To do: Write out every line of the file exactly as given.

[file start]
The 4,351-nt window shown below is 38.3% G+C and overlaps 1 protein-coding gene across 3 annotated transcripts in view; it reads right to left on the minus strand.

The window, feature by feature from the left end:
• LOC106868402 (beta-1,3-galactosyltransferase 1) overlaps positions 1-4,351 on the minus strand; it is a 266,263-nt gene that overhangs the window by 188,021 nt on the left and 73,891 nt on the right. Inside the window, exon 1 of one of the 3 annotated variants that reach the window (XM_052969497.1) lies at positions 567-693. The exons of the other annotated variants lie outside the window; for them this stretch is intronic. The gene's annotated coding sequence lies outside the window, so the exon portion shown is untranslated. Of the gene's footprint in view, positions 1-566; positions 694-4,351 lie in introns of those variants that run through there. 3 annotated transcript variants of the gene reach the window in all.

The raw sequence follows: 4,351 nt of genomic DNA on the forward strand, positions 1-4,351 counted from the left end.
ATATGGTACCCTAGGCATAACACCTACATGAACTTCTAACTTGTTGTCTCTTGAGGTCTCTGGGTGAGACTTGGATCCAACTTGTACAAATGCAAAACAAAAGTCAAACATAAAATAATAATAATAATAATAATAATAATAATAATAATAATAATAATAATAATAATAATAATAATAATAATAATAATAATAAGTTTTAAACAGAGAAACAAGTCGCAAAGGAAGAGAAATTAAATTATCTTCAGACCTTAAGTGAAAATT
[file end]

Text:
The 4,351-nt window shown below is 38.3% G+C and overlaps 1 protein-coding gene across 3 annotated transcripts in view; it reads right to left on the minus strand.

The window, feature by feature from the left end:
• LOC106868402 (beta-1,3-galactosyltransferase 1) overlaps positions 1-4,351 on the minus strand; it is a 266,263-nt gene that overhangs the window by 188,021 nt on the left and 73,891 nt on the right. Inside the window, exon 1 of one of the 3 annotated variants that reach the window (XM_052969497.1) lies at positions 567-693. The exons of the other annotated variants lie outside the window; for them this stretch is intronic. The gene's annotated coding sequence lies outside the window, so the exon portion shown is untranslated. Of the gene's footprint in view, positions 1-566; positions 694-4,351 lie in introns of those variants that run through there. 3 annotated transcript variants of the gene reach the window in all.

The raw sequence follows: 4,351 nt of genomic DNA on the forward strand, positions 1-4,351 counted from the left end.
ATATGGTACCCTAGGCATAACACCTACATGAACTTCTAACTTGTTGTCTCTTGAGGTCTCTGGGTGAGACTTGGATCCAACTTGTACAAATGCAAAACAAAAGTCAAACATAAAATAATAATAATAATAATAATAATAATAATAATAATAATAATAATAATAATAATAATAATAATAATAATAATAATAATAAGTTTTAAACAGAGAAACAAGTCGCAAAGGAAGAGAAATTAAATTATCTTCAGACCTTAAGTGAAAATT